"There’s no refugee crisis, but only human crisis... In dealing with refugees we’ve lost our very basic values," those words articulated by the world’s leading contemporary artist Ai Weiwei in response to the current humanitarian disaster resonate the intellectual ethical legacy of the most important thinkers of our time. Giving powerful evidence of the shared experience of living in an uprooted world in which we are no longer ‘at home’, they define the role of art as a means to understand our complex reality, to instigate action and provide solace. "In this time of uncertainty, we need more tolerance, compassion and trust for each other since we all are one. Otherwise, humanity will face an even bigger crisis."
All images courtesy of the National Gallery in Prague
Himself a refugee, Ai has almost entirely focused his work on advocating the refugees’ human rights and documenting their tragic condition throughout the past two years. The humanitarian crisis has become especially dire since 2015 when the influx of refugees into Europe from Syria and elsewhere escalated dramatically. It has been described by the U.N. emergency relief coordinator Stephen O’Brien as ‘a slaughterhouse, a complete meltdown of humanity, the apex of horror’. During his visits to refugee camps on the Greek island of Lesvos, or at the border between Greece and FYROM, Ai Weiwei conceived a number of art projects devoted to the contemporary global odyssey while filming the documentary Human Flow which will premiere in 2017. A devastating document of forced displacement, the film is ‘a personal journey, an attempt to understand the conditions of humanity in our days’.
The exhibition Law of the Journey at the National Gallery in Prague is Ai Weiwei’s multi-layered, epic statement on the human condition: an artist’s expression of empathy and moral concern in the face of continuous, uncontrolled destruction and carnage. Hosted in a building of symbolic historical charge – a former 1928 Trade Fair Palace which in 1939–1941 served as an assembly point for Jews before their deportation to the concentration camp in Terezín – it works as a site-specific parable, a form of (public) speech, carrying a transgressive power of cathartic experience, but also a rhetoric of failure, paradox and resignation. Like Noah’s Ark, a monumental rubber boat is a contemporary vessel of forced exodus, floating hopelessly within the immense, oceanic abyss of the Gallery’s post-industrial, cathedral-like Big Hall. Set for a journey across the unknown and the infinite, an overcrowded life raft carries ‘the vanguard of their people’, as Hannah Arendt described the illegal and the stateless in her seminal 1943 essay, We Refugees: over 300 figures, squeezed within the confines of a temporary shelter, undertake a journey ‘far out into the unnavigated’, fleeing violence and danger.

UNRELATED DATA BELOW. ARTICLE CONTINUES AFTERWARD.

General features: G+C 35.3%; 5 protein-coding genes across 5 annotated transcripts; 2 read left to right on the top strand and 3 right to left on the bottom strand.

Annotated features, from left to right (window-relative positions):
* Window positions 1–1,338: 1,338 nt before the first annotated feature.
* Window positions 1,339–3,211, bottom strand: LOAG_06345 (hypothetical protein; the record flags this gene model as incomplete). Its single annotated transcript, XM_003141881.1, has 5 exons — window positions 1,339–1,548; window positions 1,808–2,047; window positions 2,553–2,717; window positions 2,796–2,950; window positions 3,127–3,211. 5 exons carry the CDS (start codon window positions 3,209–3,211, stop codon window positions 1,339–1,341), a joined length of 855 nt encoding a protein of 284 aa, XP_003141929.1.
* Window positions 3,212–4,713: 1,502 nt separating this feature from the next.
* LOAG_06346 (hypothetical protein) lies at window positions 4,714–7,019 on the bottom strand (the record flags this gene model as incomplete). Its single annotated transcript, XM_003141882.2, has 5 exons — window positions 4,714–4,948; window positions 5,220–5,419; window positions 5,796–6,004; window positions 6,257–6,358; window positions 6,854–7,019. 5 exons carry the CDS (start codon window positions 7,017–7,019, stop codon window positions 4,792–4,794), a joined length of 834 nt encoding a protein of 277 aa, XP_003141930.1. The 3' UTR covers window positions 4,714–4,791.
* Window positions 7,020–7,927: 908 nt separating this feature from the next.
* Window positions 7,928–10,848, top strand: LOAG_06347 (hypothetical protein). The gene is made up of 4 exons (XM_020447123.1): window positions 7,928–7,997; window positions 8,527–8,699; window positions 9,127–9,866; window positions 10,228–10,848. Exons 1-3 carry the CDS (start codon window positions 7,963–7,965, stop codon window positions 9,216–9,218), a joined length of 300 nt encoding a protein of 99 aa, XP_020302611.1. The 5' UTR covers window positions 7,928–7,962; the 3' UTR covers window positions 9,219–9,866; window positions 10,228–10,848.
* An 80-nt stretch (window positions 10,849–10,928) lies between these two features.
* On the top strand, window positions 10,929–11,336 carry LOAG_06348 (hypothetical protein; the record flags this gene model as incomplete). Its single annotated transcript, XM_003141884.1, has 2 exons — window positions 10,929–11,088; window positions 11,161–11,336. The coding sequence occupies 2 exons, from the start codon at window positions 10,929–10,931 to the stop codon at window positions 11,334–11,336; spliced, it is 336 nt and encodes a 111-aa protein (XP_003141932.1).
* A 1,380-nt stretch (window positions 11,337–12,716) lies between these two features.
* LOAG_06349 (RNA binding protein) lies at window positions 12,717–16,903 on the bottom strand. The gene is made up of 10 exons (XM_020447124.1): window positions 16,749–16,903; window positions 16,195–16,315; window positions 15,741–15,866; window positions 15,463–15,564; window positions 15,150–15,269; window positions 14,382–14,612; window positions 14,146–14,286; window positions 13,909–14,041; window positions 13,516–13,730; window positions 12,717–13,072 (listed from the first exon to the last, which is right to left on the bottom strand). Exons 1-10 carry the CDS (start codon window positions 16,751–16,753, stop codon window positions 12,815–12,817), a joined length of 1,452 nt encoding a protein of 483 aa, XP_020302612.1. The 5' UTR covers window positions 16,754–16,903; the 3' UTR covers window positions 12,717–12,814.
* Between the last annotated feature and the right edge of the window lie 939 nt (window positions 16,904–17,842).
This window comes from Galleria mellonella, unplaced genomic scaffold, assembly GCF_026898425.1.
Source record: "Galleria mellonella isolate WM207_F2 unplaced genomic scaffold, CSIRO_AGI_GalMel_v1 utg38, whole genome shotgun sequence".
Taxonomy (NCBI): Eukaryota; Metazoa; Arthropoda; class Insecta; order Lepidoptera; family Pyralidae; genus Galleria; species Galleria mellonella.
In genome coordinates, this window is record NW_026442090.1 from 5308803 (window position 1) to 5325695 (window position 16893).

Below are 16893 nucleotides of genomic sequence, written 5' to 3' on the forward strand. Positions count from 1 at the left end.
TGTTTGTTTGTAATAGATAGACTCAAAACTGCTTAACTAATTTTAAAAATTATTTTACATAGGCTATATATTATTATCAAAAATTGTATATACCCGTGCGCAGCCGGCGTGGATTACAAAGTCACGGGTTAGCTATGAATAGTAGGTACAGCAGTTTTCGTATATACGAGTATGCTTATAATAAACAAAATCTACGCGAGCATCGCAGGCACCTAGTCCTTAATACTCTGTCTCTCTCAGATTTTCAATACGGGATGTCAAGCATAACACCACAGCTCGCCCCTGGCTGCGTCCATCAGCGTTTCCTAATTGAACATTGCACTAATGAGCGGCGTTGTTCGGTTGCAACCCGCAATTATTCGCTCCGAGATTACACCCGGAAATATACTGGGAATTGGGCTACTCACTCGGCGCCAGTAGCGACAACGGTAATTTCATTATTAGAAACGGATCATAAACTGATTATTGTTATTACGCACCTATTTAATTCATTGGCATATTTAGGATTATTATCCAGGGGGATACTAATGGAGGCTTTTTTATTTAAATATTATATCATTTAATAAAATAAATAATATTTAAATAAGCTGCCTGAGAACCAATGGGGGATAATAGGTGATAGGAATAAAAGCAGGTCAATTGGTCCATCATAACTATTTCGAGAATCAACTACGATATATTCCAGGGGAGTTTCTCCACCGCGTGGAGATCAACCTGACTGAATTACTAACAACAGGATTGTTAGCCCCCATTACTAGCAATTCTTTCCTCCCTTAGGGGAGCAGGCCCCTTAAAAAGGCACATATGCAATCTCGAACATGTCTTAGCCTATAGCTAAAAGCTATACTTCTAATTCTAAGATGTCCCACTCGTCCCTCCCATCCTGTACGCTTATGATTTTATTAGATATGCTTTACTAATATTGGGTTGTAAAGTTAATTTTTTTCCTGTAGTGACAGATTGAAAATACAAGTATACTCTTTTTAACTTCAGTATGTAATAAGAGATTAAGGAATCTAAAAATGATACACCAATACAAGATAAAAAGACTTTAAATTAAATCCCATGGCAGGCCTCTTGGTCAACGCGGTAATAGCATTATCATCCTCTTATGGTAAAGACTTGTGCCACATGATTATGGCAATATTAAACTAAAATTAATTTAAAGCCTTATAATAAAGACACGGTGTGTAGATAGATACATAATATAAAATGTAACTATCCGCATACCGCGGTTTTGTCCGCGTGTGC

By this radical gesture of reconstructing a desperate act of plight as an anti-ornament of a humanity in decline, Ai Weiwei pays a powerful tribute to the human tragedy of the present moment as well as to humankind’s eternal desire for home and a sense of a belonging. Law of the Journey is a call for action and condemnation of the ignorance and blindness of the political and civic apparatus. The exhibition’s title alludes to Walter Benjamin’s reading of Franz Kafka’s ‘law of the journey (das Gesetz der Fahrt)’ as ’a route of unexpected reversals and distortions that derange casual connections between origins and destinations, wishes and fulfillments, annunciation of messages and their reception’.